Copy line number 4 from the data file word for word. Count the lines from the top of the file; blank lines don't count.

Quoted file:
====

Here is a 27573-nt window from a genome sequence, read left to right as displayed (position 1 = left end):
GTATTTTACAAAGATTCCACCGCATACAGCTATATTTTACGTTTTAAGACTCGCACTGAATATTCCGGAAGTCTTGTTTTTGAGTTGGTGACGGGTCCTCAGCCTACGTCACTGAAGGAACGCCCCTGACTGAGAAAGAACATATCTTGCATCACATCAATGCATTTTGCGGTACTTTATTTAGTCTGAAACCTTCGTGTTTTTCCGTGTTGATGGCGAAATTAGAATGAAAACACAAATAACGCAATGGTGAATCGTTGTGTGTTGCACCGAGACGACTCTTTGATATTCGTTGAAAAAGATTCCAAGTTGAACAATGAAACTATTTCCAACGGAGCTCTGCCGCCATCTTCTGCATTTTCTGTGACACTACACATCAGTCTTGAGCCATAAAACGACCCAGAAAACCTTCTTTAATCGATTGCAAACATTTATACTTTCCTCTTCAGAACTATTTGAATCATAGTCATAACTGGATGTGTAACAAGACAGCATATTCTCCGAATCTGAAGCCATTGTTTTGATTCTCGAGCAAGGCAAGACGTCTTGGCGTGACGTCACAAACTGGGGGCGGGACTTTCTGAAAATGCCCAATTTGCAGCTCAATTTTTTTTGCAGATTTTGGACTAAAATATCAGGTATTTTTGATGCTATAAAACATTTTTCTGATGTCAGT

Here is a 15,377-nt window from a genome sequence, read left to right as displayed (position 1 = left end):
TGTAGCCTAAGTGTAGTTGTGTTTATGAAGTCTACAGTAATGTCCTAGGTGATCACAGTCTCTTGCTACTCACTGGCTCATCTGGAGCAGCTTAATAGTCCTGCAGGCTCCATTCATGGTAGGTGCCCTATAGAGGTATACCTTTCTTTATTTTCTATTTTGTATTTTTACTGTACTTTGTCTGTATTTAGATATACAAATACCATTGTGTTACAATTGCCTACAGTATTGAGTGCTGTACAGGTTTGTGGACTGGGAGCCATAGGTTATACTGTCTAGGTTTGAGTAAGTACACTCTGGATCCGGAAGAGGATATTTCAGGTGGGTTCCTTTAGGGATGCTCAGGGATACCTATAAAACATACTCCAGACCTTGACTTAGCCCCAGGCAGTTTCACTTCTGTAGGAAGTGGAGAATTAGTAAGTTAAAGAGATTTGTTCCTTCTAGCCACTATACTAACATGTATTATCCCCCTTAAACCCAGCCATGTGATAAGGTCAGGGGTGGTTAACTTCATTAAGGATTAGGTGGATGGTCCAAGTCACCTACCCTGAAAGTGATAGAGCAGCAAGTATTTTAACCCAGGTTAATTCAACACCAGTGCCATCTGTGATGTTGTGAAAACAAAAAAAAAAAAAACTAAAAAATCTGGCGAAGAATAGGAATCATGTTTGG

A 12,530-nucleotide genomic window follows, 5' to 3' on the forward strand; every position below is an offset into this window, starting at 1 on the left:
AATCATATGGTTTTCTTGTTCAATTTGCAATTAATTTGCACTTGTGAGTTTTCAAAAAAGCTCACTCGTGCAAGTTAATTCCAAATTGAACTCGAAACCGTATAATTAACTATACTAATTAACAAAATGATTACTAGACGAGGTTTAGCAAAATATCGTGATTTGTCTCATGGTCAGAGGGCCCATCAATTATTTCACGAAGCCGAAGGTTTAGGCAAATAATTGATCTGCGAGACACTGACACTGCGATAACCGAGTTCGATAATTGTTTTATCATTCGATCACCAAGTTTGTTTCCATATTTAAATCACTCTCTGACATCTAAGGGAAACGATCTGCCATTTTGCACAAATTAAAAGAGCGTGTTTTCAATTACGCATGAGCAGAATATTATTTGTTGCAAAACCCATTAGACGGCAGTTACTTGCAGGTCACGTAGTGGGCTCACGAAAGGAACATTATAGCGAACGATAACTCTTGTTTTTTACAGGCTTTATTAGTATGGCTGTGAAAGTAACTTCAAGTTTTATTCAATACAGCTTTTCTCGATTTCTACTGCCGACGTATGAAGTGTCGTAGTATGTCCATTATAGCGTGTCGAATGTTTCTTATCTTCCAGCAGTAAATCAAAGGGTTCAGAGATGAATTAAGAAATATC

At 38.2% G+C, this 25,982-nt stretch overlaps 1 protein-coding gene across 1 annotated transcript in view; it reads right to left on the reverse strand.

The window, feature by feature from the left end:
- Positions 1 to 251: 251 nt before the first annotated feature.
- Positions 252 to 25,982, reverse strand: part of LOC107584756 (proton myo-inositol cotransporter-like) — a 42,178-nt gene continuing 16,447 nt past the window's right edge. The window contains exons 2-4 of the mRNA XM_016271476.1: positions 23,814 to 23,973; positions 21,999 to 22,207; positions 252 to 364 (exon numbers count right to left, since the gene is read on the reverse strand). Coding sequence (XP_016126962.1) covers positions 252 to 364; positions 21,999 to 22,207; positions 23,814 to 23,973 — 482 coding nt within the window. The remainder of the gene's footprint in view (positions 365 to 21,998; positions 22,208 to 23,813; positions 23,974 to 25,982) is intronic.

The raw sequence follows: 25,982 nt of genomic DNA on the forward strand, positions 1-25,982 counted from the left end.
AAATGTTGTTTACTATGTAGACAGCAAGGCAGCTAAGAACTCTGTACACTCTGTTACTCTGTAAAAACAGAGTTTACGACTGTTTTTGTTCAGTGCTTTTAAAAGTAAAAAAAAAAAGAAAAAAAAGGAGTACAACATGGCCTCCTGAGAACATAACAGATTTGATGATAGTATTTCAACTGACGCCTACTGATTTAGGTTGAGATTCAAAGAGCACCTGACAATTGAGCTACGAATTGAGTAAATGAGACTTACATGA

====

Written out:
TGTAGCCTAAGTGTAGTTGTGTTTATGAAGTCTACAGTAATGTCCTAGGTGATCACAGTCTCTTGCTACTCACTGGCTCATCTGGAGCAGCTTAATAGTCCTGCAGGCTCCATTCATGGTAGGTGCCCTATAGAGGTATACCTTTCTTTATTTTCTATTTTGTATTTTTACTGTACTTTGTCTGTATTTAGATATACAAATACCATTGTGTTACAATTGCCTACAGTATTGAGTGCTGTACAGGTTTGTGGACTGGGAGCCATAGGTTATACTGTCTAGGTTTGAGTAAGTACACTCTGGATCCGGAAGAGGATATTTCAGGTGGGTTCCTTTAGGGATGCTCAGGGATACCTATAAAACATACTCCAGACCTTGACTTAGCCCCAGGCAGTTTCACTTCTGTAGGAAGTGGAGAATTAGTAAGTTAAAGAGATTTGTTCCTTCTAGCCACTATACTAACATGTATTATCCCCCTTAAACCCAGCCATGTGATAAGGTCAGGGGTGGTTAACTTCATTAAGGATTAGGTGGATGGTCCAAGTCACCTACCCTGAAAGTGATAGAGCAGCAAGTATTTTAACCCAGGTTAATTCAACACCAGTGCCATCTGTGATGTTGTGAAAACAAAAAAAAAAAAAACTAAAAAATCTGGCGAAGAATAGGAATCATGTTTGG